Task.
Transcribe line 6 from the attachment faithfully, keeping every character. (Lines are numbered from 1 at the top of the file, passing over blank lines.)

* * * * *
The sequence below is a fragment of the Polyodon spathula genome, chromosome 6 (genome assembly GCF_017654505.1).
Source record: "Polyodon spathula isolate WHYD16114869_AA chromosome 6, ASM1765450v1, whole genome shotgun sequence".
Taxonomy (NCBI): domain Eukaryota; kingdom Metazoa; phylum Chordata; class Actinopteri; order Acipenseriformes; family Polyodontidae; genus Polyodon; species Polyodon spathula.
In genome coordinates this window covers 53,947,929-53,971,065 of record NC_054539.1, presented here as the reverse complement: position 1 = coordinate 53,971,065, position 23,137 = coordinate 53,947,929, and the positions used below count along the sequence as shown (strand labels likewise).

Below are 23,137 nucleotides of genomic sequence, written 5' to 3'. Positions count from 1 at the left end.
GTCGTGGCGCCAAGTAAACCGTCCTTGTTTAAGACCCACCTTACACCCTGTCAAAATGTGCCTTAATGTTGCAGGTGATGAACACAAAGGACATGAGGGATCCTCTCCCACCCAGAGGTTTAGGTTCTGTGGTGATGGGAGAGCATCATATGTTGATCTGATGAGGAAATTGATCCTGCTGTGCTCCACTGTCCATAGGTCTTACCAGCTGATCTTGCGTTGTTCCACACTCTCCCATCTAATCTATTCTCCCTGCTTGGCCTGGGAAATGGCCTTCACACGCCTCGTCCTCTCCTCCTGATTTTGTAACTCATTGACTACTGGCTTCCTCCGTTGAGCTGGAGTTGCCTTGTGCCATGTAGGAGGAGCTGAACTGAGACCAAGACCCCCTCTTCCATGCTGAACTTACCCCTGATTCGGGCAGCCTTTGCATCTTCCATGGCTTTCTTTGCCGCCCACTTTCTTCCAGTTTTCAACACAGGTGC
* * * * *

GTCGTGGCGCCAAGTAAACCGTCCTTGTTTAAGACCCACCTTACACCCTGTCAAAATGTGCCTTAATGTTGCAGGTGATGAACACAAAGGACATGAGGGATCCTCTCCCACCCAGAGGTTTAGGTTCTGTGGTGATGGGAGAGCATCATATGTTGATCTGATGAGGAAATTGATCCTGCTGTGCTCCACTGTCCATAGGTCTTACCAGCTGATCTTGCGTTGTTCCACACTCTCCCATCTAATCTATTCTCCCTGCTTGGCCTGGGAAATGGCCTTCACACGCCTCGTCCTCTCCTCCTGATTTTGTAACTCATTGACTACTGGCTTCCTCCGTTGAGCTGGAGTTGCCTTGTGCCATGTAGGAGGAGCTGAACTGAGACCAAGACCCCCTCTTCCATGCTGAACTTACCCCTGATTCGGGCAGCCTTTGCATCTTCCATGGCTTTCTTTGCCGCCCACTTTCTTCCAGTTTTCAACACAGGTGC